Dubuque Telegraph-Herald. April 29, 2022.
Editorial: Southwestern teacher sets example even amid terminal cancer
Saturday’s story about a Southwestern Middle School teacher battling cancer was a tearjerker, to be sure.
Tina Wright, a fixture at the Hazel Green, Wis., school for three decades who has taught more than 1,000 students, is in the fight of her life against a devastating lung cancer diagnosis. As a teacher who’s used to talking honestly with students, Wright made a point of continuing that frank approach when she told her students that her battle likely would be terminal.
Middle-schoolers aren’t immune to life’s harsh realities. The student body stepped up to rally in support of their teacher. In a 60-second dash around the gymnasium, students raised more than $2,000 at a basketball game to help fund Wright’s travel expenses during treatment. Fundraisers and events continue with the whole community reaching out to help.
Our thoughts go out to Wright, who is teaching her students one more lesson — this one about courage and grace. A big salute to the Southwestern family supporting and lifting up in her time of need this devoted educator.
Though the number of homes in the Dubuque area with lead paint is declining, the number of kids getting tested for lead exposure is also falling, and that’s dangerous.
It’s critical that parents seek testing for lead exposure for all children until the age of 6, especially if they live in homes built before 1978.
In Dubuque County in 2020, only 20.5% of children age 6 and younger were tested for lead, slightly lower than the state average of 22%.
Neighboring counties reported slightly higher testing levels — 27.3% in Jackson County and 24.2% in Delaware County. Clayton County reported fewer tests at only 19.1%.
For children younger than 6, lead poisoning can affect growth and development, including damage to the brain and nervous system, hearing and speech problems and learning and behavioral problems.
Parents can’t see or detect lead poisoning, and there’s no safe level of lead poisoning. The only way to determine exposure is by blood test, which can be done at a physician’s office or the Visiting Nurses Association.
A simple test can head off a highly dangerous childhood illness. Contact the VNA at 563-556-6200 or visit https://bit.ly/3ESMXJK.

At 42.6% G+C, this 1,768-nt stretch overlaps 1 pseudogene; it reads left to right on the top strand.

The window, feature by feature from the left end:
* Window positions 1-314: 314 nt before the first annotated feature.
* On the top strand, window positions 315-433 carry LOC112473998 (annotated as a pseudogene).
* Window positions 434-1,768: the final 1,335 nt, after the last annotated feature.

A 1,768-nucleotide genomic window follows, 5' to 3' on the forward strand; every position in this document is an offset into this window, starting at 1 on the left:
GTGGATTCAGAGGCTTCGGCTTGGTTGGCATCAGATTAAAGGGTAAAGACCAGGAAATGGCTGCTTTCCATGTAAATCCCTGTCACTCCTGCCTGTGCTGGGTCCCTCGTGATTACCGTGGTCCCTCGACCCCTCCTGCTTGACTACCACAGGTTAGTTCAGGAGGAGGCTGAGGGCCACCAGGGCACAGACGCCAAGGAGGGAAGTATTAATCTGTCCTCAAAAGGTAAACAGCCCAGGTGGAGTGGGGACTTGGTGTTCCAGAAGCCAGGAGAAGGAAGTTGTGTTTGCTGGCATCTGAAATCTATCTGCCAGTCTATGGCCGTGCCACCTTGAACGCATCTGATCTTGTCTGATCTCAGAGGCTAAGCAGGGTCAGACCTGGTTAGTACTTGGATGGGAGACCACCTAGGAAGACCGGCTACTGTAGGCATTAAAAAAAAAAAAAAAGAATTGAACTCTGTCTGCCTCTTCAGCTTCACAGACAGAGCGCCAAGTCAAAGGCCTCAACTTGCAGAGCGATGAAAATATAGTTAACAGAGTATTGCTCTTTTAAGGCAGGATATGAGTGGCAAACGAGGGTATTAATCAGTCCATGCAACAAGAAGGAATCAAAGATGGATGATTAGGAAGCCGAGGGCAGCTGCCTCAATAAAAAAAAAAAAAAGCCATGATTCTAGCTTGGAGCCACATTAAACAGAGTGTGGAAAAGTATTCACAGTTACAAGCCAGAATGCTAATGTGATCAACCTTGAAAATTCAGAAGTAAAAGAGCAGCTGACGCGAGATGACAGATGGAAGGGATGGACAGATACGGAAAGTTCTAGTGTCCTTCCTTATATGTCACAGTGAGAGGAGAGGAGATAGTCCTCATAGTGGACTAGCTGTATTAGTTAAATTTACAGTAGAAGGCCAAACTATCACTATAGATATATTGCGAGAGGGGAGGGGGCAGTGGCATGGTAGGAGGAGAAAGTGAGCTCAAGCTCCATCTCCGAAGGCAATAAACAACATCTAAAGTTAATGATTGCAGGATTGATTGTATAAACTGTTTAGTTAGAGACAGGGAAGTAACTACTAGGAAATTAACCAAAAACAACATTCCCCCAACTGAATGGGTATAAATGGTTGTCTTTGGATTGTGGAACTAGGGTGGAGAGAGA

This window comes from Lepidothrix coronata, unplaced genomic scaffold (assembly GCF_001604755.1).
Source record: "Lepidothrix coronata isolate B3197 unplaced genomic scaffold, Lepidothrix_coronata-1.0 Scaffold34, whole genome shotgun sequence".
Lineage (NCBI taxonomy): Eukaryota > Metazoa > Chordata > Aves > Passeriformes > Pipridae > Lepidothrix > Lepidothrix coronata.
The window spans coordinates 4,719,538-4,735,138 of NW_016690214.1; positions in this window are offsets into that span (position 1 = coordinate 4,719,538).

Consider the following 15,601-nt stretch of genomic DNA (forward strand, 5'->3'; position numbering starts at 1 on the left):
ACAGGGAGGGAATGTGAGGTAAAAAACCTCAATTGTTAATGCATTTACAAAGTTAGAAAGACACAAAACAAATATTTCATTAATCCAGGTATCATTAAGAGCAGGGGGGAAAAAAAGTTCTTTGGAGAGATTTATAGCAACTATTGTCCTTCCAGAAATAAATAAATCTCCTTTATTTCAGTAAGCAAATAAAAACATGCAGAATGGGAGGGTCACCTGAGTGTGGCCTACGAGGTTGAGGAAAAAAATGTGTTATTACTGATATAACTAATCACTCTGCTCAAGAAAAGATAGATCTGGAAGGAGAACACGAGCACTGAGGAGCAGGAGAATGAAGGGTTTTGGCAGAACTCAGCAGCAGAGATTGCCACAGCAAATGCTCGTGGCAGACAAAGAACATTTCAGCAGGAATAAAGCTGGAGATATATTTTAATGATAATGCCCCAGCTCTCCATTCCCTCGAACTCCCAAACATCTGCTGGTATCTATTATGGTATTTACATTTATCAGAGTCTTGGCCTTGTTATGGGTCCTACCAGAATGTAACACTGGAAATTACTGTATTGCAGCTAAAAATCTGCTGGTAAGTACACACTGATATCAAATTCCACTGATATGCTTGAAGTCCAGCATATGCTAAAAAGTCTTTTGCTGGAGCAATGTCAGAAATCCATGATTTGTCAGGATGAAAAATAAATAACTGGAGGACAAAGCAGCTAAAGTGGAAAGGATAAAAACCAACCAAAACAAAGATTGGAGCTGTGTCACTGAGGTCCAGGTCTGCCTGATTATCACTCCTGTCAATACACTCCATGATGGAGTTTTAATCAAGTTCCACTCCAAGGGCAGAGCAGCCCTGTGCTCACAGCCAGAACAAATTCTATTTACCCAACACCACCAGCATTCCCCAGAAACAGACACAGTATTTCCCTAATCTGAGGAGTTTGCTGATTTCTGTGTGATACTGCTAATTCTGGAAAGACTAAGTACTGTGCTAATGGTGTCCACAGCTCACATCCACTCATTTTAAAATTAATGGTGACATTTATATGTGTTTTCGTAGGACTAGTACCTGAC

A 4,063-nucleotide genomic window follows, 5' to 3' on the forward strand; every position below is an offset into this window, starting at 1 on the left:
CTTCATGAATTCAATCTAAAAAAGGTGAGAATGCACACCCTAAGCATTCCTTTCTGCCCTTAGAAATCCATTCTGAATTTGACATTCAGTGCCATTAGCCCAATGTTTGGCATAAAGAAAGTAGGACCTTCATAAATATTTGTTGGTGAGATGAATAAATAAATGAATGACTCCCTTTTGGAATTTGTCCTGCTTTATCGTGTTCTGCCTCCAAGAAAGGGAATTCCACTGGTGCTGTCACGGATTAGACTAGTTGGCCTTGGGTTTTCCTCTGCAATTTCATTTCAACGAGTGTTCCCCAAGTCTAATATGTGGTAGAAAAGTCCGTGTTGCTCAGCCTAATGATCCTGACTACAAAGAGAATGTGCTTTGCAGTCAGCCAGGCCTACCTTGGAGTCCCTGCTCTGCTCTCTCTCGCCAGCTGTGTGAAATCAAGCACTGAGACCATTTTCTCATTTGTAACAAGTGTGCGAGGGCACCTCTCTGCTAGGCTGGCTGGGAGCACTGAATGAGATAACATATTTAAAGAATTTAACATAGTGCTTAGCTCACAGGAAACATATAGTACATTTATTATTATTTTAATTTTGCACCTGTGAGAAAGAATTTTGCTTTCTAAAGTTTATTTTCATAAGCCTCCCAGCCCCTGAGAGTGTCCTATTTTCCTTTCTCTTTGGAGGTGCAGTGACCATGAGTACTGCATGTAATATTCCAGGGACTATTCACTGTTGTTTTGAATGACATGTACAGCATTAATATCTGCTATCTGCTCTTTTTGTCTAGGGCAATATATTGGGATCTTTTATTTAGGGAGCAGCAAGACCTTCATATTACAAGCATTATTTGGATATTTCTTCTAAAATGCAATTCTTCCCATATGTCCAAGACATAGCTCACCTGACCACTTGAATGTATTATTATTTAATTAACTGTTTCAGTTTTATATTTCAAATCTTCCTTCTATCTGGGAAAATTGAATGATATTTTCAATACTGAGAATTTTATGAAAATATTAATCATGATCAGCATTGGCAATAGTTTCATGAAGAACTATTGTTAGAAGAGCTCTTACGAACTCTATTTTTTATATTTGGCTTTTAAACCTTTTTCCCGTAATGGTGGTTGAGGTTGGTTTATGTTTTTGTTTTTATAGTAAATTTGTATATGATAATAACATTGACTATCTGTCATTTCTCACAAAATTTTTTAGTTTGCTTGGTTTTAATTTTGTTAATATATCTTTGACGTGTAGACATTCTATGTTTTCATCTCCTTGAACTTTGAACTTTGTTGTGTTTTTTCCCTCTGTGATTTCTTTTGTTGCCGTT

After a two-year COVID-19 hiatus, more than 150 people gathered in Dubuque this week for the annual breakfast fundraising event for Compass to Care: The Mike and Sandy Ernsdorff Childhood Cancer Foundation.
Founded by Michelle Ernsdorff-May in 2010, Compass to Care provides financial support to cover travel expenses for children requiring out-of-town cancer treatments. The foundation pays for gasoline, lodging, airfare and parking, among other related expenses.
This is exactly the kind of support that families dealing with childhood cancer can really use. Add soaring inflation to the challenges, and this specific kind of help addresses a critical area of need for area families.
A nod to Ernsdorff-May and the Compass to Care team for continuing this effort for more than a decade. Today, the foundation supports treatment-related travel for about 200 children. That’s a tremendous blessing in the community. To donate or for more information, go to compasstocare.org.
Des Moines Register. May 1, 2022.
Editorial: Editorial: Standoff over school choice is an inflection point for Iowa’s future
It’s entirely consistent to oppose public money going to private schools while supporting Medicaid dollars being spent at private hospitals or scholarship grants that can be used at private colleges.
If Gov. Kim Reynolds’ plan to permit up to 10,000 Iowa children to use tax money to attend private K-12 schools becomes law, the state’s public schools won’t immediately wither.
Educators will work hard to re-balance class sizes and teach any student who comes in the door, just as they have while enduring a pandemic, lean budget years and high-profile criticism of their moral judgment.